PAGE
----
DENVER -- New numbers show that for the third straight year, the leading cause of death among police officers is suicide.
The group Blue H.E.L.P. found 159 officers in the U.S. took their own lives last year. That’s more than all causes of on-duty death combined.
A local support group called Badge 2 Badge says the statistics shed light on the need to normalize PTSD treatment.
“It’s a tough job. You're seeing death, you are seeing abnormal traumatic events and exposing yourself to these incidents on a daily basis,” Badge 2 Badge founder Rebecca Allanson said.
Badge 2 Badge provides peer-to-peer support groups and resources for first responders in Denver.
“I was lucky because a friend intervened with me and we found Badge to Badge because there was a sense of hopelessness that I had for a long time,” Daniel Montana Jr. said.
Montana retired from the Arapahoe County Sheriff’s Office after 22 years. He saw many traumatic events as a deputy but it was a shooting that happened while off duty in November 2007 that changed his life.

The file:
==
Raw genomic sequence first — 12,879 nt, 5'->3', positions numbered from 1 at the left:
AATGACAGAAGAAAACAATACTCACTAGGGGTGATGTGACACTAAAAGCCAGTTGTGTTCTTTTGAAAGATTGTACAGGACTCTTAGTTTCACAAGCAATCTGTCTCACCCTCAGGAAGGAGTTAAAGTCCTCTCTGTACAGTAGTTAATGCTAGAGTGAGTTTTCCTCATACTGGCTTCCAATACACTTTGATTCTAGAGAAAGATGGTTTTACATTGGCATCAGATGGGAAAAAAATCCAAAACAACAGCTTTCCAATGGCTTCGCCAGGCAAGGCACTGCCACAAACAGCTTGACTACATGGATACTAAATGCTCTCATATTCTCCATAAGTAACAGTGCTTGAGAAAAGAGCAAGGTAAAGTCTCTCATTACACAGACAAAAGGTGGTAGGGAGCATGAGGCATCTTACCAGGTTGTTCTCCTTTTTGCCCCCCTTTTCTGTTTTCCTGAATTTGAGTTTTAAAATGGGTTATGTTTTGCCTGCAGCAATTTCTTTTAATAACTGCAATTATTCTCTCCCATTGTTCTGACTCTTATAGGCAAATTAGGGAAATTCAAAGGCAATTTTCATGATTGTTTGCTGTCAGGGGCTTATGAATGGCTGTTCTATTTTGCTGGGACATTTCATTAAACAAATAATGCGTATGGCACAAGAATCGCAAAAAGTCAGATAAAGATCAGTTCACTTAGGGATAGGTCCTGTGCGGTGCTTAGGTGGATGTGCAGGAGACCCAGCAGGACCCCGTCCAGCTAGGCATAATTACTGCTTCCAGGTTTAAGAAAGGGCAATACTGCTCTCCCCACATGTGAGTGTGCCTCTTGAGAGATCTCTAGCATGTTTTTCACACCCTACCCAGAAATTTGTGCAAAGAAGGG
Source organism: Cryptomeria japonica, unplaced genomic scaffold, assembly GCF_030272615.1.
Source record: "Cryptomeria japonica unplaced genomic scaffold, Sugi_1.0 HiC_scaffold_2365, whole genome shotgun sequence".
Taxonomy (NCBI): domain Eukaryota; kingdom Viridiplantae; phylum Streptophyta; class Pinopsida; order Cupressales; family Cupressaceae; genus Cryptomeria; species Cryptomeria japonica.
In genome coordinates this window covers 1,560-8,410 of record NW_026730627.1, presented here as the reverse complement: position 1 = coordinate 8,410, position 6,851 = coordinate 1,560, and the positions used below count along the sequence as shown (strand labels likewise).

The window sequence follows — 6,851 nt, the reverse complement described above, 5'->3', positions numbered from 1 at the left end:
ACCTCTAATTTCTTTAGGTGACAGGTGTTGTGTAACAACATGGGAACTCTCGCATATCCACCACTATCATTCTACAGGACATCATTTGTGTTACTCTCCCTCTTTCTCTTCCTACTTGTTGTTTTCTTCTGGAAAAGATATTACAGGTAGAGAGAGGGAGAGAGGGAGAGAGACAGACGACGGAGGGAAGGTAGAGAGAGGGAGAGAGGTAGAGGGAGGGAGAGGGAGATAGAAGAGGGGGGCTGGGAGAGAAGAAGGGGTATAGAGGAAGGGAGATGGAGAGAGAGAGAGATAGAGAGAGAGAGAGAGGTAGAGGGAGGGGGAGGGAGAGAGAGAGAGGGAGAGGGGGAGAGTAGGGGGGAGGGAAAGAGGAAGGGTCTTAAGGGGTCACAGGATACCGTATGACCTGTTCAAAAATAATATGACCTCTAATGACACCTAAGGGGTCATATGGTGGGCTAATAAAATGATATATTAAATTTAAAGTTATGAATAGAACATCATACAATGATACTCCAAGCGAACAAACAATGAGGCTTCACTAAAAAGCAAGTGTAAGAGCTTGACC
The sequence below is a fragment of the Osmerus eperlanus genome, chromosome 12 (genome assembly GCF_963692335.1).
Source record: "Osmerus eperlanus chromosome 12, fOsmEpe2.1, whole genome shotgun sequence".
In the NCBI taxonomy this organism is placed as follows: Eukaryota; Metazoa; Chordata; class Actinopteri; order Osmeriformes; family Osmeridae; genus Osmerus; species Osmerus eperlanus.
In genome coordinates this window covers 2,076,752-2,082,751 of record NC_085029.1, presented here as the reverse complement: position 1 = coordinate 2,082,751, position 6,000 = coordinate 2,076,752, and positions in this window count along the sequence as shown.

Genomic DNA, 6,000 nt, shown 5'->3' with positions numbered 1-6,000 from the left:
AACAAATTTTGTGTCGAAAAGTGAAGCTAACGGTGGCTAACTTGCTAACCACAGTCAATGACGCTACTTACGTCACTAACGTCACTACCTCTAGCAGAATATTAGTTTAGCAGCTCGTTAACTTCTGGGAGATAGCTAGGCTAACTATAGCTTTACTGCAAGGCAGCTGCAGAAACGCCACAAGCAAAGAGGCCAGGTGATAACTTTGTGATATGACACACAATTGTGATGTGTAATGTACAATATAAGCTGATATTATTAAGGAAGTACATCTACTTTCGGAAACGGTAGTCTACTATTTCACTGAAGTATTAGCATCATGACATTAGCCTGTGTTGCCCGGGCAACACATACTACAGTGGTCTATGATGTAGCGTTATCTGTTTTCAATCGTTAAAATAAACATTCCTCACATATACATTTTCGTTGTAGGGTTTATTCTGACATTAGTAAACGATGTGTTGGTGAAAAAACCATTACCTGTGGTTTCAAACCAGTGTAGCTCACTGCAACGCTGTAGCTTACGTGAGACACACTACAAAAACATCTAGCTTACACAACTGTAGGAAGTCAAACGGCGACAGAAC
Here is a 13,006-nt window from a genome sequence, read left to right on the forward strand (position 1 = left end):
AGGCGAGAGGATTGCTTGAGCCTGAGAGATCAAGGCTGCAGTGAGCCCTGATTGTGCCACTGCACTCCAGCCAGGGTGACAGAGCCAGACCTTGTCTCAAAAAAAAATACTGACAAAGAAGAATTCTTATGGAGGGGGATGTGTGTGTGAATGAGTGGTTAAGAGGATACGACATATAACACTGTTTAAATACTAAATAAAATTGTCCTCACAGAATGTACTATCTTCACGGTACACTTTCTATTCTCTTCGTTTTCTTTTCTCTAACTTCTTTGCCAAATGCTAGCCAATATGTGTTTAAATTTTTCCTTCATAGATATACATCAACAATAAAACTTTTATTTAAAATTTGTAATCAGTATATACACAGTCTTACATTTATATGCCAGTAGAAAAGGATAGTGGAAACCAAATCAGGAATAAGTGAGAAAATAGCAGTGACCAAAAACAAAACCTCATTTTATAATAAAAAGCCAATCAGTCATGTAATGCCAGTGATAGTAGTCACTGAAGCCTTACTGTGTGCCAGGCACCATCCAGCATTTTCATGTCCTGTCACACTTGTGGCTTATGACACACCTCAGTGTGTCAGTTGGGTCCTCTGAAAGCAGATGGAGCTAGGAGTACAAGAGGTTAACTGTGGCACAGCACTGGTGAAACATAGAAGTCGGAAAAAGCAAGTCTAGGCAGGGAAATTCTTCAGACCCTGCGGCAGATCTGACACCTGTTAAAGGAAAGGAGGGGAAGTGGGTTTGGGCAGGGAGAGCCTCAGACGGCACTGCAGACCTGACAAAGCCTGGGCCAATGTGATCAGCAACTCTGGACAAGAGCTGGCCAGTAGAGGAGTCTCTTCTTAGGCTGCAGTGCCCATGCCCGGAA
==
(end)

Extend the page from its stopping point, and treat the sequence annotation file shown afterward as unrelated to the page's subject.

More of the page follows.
“I suffer from severe brain trauma; I have permanent eye damage in my left eye,” Montana said. “I just about lost complete hearing in my left ear. I have constant pain in my head and in the frontal part of my face.”
Montana was driving home when a truck pulled up beside him. He says the driver threw a burning cigarette on his car. He got out to remove the cigarette and things escalated.
“The passenger came out and came around to my blind side and he punched me in the back of the head. He was a pretty big guy and I remember being lifted off the ground... he punched me so hard,” He said.
Montana fought back. He says he warned the men he was armed with a gun and was a police officer.
“I told them I had a gun and 'don’t make me shoot you' and he lunged at me and I shot twice. I hit him once in the hip and once in the heart,” Montana said.
The man died. Montana needed stitches from the fight and was bleeding from his eyes.
The incident did not end there.
Montana went through years of legal, professional and media scrutiny during a civil lawsuit. After he retired the pressure became too much.
“I was destroyed. I mean, literally destroyed as a person. I lost everything,” Montana said. “One day my wife - my ex-wife - told me, ‘You’re not the same person that I married.’”
This is when Montana says Badge to Badge saved his life.
“I said to myself, 'this is what I want to get involved in, this is my calling.' I need to help people and help officers and barriers being broken in the community.”
Montana now leads Badge 2 Badge meetings and finds healing in helping others.
This month Badge 2 Badge will expand to Golden and Castle Rock.